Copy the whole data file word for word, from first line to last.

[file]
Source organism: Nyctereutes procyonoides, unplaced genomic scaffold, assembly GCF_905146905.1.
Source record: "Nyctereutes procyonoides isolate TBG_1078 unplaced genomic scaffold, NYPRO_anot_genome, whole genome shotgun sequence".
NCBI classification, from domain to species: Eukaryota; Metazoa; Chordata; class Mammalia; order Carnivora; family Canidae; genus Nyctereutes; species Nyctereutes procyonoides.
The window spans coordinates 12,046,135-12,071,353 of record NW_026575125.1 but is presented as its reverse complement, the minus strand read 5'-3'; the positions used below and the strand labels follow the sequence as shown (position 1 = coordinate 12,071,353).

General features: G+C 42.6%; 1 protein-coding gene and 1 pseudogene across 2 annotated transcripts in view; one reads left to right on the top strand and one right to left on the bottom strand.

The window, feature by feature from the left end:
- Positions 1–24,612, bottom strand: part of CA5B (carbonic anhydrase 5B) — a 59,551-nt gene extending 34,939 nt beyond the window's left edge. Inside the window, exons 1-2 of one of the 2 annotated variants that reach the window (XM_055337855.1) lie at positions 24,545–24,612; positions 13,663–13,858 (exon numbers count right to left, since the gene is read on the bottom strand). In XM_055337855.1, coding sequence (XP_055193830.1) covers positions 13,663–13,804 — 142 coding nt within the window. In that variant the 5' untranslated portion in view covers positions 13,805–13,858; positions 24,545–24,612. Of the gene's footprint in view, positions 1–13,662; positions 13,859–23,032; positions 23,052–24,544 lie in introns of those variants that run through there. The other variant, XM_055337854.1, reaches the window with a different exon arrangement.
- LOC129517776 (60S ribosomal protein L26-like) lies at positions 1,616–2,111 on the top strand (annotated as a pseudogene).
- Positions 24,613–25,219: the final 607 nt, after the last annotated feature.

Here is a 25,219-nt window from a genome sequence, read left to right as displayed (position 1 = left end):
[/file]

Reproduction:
Source organism: Nyctereutes procyonoides, unplaced genomic scaffold, assembly GCF_905146905.1.
Source record: "Nyctereutes procyonoides isolate TBG_1078 unplaced genomic scaffold, NYPRO_anot_genome, whole genome shotgun sequence".
NCBI classification, from domain to species: Eukaryota; Metazoa; Chordata; class Mammalia; order Carnivora; family Canidae; genus Nyctereutes; species Nyctereutes procyonoides.
The window spans coordinates 12,046,135-12,071,353 of record NW_026575125.1 but is presented as its reverse complement, the minus strand read 5'-3'; the positions used below and the strand labels follow the sequence as shown (position 1 = coordinate 12,071,353).

General features: G+C 42.6%; 1 protein-coding gene and 1 pseudogene across 2 annotated transcripts in view; one reads left to right on the top strand and one right to left on the bottom strand.

The window, feature by feature from the left end:
- Positions 1–24,612, bottom strand: part of CA5B (carbonic anhydrase 5B) — a 59,551-nt gene extending 34,939 nt beyond the window's left edge. Inside the window, exons 1-2 of one of the 2 annotated variants that reach the window (XM_055337855.1) lie at positions 24,545–24,612; positions 13,663–13,858 (exon numbers count right to left, since the gene is read on the bottom strand). In XM_055337855.1, coding sequence (XP_055193830.1) covers positions 13,663–13,804 — 142 coding nt within the window. In that variant the 5' untranslated portion in view covers positions 13,805–13,858; positions 24,545–24,612. Of the gene's footprint in view, positions 1–13,662; positions 13,859–23,032; positions 23,052–24,544 lie in introns of those variants that run through there. The other variant, XM_055337854.1, reaches the window with a different exon arrangement.
- LOC129517776 (60S ribosomal protein L26-like) lies at positions 1,616–2,111 on the top strand (annotated as a pseudogene).
- Positions 24,613–25,219: the final 607 nt, after the last annotated feature.

Here is a 25,219-nt window from a genome sequence, read left to right as displayed (position 1 = left end):